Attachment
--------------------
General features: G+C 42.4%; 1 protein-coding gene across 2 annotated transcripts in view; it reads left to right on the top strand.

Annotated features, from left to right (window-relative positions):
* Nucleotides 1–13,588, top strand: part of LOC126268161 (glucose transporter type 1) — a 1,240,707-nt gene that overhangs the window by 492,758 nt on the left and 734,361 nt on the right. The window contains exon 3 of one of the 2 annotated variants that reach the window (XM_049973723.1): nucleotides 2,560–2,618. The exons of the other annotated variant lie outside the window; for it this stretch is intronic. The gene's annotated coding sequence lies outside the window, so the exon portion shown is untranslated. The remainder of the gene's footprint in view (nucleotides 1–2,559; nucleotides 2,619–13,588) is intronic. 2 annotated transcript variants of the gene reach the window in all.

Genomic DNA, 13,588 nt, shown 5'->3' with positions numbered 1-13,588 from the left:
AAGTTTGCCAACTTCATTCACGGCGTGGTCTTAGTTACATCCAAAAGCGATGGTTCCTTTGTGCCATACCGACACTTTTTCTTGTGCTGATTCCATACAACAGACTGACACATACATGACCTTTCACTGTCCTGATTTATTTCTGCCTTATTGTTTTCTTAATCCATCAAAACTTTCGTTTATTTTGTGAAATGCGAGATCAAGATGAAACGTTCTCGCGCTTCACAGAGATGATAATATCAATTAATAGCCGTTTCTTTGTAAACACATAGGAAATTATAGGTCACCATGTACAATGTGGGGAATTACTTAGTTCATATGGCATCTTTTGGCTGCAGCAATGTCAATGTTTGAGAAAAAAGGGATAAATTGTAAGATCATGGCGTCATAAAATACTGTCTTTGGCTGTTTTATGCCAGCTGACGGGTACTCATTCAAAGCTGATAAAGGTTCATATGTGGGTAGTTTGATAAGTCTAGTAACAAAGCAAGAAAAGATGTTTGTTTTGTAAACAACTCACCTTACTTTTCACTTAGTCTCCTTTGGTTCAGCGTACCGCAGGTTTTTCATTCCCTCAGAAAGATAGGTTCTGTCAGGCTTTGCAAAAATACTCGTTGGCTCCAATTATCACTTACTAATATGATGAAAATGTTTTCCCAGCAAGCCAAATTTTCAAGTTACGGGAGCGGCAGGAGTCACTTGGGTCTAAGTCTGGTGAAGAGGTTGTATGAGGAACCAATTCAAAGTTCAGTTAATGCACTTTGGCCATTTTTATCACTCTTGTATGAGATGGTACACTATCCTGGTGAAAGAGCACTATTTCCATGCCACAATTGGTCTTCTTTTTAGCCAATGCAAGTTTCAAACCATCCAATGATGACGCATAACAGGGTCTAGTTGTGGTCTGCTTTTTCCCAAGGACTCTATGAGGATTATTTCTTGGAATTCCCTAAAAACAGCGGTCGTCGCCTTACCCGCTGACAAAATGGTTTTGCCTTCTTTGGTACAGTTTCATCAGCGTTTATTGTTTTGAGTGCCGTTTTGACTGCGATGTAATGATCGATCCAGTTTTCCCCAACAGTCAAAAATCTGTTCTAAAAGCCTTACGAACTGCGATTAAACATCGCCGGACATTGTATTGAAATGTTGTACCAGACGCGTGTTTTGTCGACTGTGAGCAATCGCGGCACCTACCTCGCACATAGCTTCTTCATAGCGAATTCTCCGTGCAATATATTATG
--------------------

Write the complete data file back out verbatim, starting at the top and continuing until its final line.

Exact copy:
General features: G+C 42.4%; 1 protein-coding gene across 2 annotated transcripts in view; it reads left to right on the top strand.

Annotated features, from left to right (window-relative positions):
* Nucleotides 1–13,588, top strand: part of LOC126268161 (glucose transporter type 1) — a 1,240,707-nt gene that overhangs the window by 492,758 nt on the left and 734,361 nt on the right. The window contains exon 3 of one of the 2 annotated variants that reach the window (XM_049973723.1): nucleotides 2,560–2,618. The exons of the other annotated variant lie outside the window; for it this stretch is intronic. The gene's annotated coding sequence lies outside the window, so the exon portion shown is untranslated. The remainder of the gene's footprint in view (nucleotides 1–2,559; nucleotides 2,619–13,588) is intronic. 2 annotated transcript variants of the gene reach the window in all.

Genomic DNA, 13,588 nt, shown 5'->3' with positions numbered 1-13,588 from the left:
AAGTTTGCCAACTTCATTCACGGCGTGGTCTTAGTTACATCCAAAAGCGATGGTTCCTTTGTGCCATACCGACACTTTTTCTTGTGCTGATTCCATACAACAGACTGACACATACATGACCTTTCACTGTCCTGATTTATTTCTGCCTTATTGTTTTCTTAATCCATCAAAACTTTCGTTTATTTTGTGAAATGCGAGATCAAGATGAAACGTTCTCGCGCTTCACAGAGATGATAATATCAATTAATAGCCGTTTCTTTGTAAACACATAGGAAATTATAGGTCACCATGTACAATGTGGGGAATTACTTAGTTCATATGGCATCTTTTGGCTGCAGCAATGTCAATGTTTGAGAAAAAAGGGATAAATTGTAAGATCATGGCGTCATAAAATACTGTCTTTGGCTGTTTTATGCCAGCTGACGGGTACTCATTCAAAGCTGATAAAGGTTCATATGTGGGTAGTTTGATAAGTCTAGTAACAAAGCAAGAAAAGATGTTTGTTTTGTAAACAACTCACCTTACTTTTCACTTAGTCTCCTTTGGTTCAGCGTACCGCAGGTTTTTCATTCCCTCAGAAAGATAGGTTCTGTCAGGCTTTGCAAAAATACTCGTTGGCTCCAATTATCACTTACTAATATGATGAAAATGTTTTCCCAGCAAGCCAAATTTTCAAGTTACGGGAGCGGCAGGAGTCACTTGGGTCTAAGTCTGGTGAAGAGGTTGTATGAGGAACCAATTCAAAGTTCAGTTAATGCACTTTGGCCATTTTTATCACTCTTGTATGAGATGGTACACTATCCTGGTGAAAGAGCACTATTTCCATGCCACAATTGGTCTTCTTTTTAGCCAATGCAAGTTTCAAACCATCCAATGATGACGCATAACAGGGTCTAGTTGTGGTCTGCTTTTTCCCAAGGACTCTATGAGGATTATTTCTTGGAATTCCCTAAAAACAGCGGTCGTCGCCTTACCCGCTGACAAAATGGTTTTGCCTTCTTTGGTACAGTTTCATCAGCGTTTATTGTTTTGAGTGCCGTTTTGACTGCGATGTAATGATCGATCCAGTTTTCCCCAACAGTCAAAAATCTGTTCTAAAAGCCTTACGAACTGCGATTAAACATCGCCGGACATTGTATTGAAATGTTGTACCAGACGCGTGTTTTGTCGACTGTGAGCAATCGCGGCACCTACCTCGCACATAGCTTCTTCATAGCGAATTCTCCGTGCAATATATTATG